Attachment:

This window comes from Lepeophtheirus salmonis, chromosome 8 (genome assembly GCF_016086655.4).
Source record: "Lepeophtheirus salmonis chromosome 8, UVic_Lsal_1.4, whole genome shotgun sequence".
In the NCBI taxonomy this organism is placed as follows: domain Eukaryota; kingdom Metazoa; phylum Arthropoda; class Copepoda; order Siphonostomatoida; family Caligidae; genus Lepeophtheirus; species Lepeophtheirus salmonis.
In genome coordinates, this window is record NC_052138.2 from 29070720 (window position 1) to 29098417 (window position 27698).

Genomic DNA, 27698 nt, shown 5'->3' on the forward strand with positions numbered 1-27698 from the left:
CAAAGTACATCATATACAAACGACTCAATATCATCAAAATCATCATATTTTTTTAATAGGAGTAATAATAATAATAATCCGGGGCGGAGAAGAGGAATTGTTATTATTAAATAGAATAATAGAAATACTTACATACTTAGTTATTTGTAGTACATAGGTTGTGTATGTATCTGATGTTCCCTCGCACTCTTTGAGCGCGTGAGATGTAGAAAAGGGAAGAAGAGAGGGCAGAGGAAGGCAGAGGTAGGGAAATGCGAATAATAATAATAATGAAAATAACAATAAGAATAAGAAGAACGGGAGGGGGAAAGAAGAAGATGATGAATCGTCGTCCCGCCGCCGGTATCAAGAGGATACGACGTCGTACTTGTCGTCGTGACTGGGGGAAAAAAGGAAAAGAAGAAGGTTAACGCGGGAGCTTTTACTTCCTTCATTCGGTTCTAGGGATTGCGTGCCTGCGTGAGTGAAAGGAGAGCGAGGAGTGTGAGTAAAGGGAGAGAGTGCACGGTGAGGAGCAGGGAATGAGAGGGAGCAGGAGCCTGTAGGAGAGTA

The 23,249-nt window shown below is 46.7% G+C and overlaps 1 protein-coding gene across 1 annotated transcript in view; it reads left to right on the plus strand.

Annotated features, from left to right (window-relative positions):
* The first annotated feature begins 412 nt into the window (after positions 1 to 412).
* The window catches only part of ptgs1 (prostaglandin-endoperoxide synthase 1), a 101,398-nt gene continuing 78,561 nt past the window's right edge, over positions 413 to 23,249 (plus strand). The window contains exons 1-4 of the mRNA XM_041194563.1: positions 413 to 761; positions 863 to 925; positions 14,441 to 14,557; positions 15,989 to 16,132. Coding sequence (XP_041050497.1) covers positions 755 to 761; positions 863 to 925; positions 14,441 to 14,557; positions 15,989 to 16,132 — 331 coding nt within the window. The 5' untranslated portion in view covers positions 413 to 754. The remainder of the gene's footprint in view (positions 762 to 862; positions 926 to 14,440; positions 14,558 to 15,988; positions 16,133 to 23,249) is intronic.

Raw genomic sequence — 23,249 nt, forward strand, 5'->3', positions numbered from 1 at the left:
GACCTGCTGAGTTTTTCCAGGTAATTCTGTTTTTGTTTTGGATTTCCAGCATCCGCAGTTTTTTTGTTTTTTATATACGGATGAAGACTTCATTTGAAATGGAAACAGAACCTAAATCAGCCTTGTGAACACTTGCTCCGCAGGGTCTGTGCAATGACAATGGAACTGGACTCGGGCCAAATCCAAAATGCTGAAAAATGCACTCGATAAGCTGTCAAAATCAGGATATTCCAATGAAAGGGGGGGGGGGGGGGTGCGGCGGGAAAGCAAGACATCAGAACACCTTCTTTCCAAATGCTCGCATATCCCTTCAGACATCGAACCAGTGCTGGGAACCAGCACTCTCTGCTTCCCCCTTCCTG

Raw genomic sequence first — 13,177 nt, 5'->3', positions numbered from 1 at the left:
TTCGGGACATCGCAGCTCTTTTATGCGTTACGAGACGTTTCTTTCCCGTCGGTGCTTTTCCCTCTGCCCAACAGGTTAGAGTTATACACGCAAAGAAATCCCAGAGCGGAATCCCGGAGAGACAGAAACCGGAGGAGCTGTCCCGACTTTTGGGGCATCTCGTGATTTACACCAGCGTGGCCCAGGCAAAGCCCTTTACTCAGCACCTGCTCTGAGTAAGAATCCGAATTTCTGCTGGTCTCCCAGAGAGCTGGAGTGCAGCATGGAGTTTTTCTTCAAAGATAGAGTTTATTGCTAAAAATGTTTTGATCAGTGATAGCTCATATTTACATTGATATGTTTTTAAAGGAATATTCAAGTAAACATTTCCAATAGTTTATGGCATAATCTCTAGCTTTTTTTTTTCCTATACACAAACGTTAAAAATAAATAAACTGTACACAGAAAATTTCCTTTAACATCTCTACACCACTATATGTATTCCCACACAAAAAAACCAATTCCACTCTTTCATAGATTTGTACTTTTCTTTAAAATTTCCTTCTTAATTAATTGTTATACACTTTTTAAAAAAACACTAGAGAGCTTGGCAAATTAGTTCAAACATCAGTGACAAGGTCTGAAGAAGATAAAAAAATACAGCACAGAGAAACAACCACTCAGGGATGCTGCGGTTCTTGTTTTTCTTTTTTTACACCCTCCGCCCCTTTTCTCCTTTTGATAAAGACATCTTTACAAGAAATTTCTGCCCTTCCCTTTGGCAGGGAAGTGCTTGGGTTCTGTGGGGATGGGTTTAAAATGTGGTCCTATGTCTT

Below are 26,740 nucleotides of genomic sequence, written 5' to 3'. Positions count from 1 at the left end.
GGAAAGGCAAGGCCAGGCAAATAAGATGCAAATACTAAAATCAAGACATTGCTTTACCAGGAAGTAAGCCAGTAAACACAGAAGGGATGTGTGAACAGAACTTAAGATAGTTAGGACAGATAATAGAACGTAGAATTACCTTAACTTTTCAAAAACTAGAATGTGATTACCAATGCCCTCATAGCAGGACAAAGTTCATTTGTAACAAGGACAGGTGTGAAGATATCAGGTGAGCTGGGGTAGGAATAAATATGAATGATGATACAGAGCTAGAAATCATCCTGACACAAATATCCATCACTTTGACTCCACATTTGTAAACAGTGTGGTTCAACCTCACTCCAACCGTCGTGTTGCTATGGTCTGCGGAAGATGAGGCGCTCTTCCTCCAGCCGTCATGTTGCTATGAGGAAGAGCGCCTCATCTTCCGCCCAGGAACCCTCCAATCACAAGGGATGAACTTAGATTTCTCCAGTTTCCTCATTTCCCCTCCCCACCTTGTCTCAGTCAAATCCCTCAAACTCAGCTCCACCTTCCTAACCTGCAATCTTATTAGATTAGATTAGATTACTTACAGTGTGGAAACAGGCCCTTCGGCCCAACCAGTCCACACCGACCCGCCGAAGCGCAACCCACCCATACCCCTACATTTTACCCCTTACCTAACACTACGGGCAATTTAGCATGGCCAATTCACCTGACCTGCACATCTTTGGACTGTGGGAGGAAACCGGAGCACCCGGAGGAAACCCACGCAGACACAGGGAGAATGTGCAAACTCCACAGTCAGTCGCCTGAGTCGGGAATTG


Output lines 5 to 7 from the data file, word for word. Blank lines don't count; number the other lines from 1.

Genomic DNA, 27698 nt, shown 5'->3' on the forward strand with positions numbered 1-27698 from the left:
CAAAGTACATCATATACAAACGACTCAATATCATCAAAATCATCATATTTTTTTAATAGGAGTAATAATAATAATAATCCGGGGCGGAGAAGAGGAATTGTTATTATTAAATAGAATAATAGAAATACTTACATACTTAGTTATTTGTAGTACATAGGTTGTGTATGTATCTGATGTTCCCTCGCACTCTTTGAGCGCGTGAGATGTAGAAAAGGGAAGAAGAGAGGGCAGAGGAAGGCAGAGGTAGGGAAATGCGAATAATAATAATAATGAAAATAACAATAAGAATAAGAAGAACGGGAGGGGGAAAGAAGAAGATGATGAATCGTCGTCCCGCCGCCGGTATCAAGAGGATACGACGTCGTACTTGTCGTCGTGACTGGGGGAAAAAAGGAAAAGAAGAAGGTTAACGCGGGAGCTTTTACTTCCTTCATTCGGTTCTAGGGATTGCGTGCCTGCGTGAGTGAAAGGAGAGCGAGGAGTGTGAGTAAAGGGAGAGAGTGCACGGTGAGGAGCAGGGAATGAGAGGGAGCAGGAGCCTGTAGGAGAGTA

The 23,249-nt window shown below is 46.7% G+C and overlaps 1 protein-coding gene across 1 annotated transcript in view; it reads left to right on the plus strand.